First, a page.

Pope Francis tells Italian mafia to repent

Pontiff warns mafioso they risk going to hell unless they renounce their 'blood-stained' money and power.

    Pope Francis tells Italian mafia to repent
    The pope prayed alongside Luigi Ciotti, who founded the anti-mafia group that organises the vigil [AFP]

    Pope Francis has told Italy's mafia they risk going to hell unless they repent and renounce their "blood-stained money and blood-stained power".

    He gave the warning on Friday, during a prayer vigil in memory of mafia victims. At the vigil, which was held at the church of San Gregorio VII in Rome, the names of 842 victims were read aloud.

    The pope said: "This life that you live now won't give you pleasure. It won't give you joy or happiness...blood-stained money, blood-stained power, you can't bring it with you to your next life.

    "Repent. There's still time to not end up in hell, which is what awaits you if you continue on this path.''

    'Stop doing evil'

    The pope has previously urged mafia members to change their ways.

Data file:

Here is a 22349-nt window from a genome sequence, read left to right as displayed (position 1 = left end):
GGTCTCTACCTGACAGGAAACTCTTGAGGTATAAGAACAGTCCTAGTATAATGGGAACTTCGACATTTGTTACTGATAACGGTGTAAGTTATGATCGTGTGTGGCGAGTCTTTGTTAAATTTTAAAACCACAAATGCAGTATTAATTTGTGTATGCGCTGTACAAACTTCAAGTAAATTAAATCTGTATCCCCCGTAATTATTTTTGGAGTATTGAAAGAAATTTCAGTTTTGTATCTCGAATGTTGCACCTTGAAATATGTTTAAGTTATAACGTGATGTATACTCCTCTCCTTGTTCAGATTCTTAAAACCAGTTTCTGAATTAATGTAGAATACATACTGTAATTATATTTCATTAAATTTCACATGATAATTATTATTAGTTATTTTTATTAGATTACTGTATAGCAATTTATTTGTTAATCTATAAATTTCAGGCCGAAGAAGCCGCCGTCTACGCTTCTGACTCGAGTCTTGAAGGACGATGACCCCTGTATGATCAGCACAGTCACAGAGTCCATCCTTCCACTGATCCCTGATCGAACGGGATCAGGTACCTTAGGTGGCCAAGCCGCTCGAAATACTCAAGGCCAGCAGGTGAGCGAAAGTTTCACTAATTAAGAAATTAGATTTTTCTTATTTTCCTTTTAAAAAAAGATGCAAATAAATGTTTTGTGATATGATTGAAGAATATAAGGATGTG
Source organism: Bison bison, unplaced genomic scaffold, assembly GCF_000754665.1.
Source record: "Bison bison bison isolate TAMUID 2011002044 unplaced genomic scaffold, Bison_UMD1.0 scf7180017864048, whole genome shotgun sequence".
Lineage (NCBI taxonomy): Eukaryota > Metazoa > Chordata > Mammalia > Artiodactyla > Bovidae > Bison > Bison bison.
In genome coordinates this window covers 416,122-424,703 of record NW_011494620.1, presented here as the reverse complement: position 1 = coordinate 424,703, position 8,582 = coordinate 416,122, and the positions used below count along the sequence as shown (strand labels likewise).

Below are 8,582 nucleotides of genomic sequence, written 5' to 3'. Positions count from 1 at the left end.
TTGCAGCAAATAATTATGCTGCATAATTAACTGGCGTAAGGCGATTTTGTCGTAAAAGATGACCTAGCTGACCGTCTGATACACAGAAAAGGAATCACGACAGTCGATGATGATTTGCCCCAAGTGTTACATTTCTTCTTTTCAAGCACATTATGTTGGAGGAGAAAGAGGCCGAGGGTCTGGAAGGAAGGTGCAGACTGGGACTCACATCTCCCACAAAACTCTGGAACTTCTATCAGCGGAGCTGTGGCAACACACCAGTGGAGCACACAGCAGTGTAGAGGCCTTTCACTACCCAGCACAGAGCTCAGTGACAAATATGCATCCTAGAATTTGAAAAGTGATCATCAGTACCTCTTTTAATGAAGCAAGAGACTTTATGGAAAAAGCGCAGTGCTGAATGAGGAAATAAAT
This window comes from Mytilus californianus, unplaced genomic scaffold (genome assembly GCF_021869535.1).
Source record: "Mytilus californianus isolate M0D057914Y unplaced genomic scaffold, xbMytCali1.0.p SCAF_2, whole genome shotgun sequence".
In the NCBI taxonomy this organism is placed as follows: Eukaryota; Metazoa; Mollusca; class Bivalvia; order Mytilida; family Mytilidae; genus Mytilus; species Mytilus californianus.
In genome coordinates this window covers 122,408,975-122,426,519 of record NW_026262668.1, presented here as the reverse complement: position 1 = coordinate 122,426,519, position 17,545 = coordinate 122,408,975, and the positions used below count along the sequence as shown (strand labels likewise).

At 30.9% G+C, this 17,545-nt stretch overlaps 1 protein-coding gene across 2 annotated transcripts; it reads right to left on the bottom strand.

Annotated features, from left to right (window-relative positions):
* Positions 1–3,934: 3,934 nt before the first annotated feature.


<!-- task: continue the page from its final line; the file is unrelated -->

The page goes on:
In January he spoke of three-year-old Nicolo Campolongo, whose burnt body was found alongside that of his grandfather's in a car in the southern Italian town of Cassano allo Ionio. Investigators believed they were killed after a drug debt between rival families went unpaid.

    The pope said: "My thoughts go to Coco Campolongo. The anger taken out on this tiny boy seems unprecedented in the history of criminality. Let us pray with Coco for these people who have committed this crime, that they repent and be converted."

    Friday's vigil was attended by about 1,000 people, with the pope meeting relatives of victims to demonstrate the church's solidarity with them and its opposition to organised crime, according to AFP news agency.

    "Men and women of the mafia... change your way of life. Stop doing evil, convert," the pope said.

    It was the first time a pope had attended the vigil, now in its 19th year, which is organised by the anti-mafia group Libera.

    SOURCE: Al Jazeera and agencies


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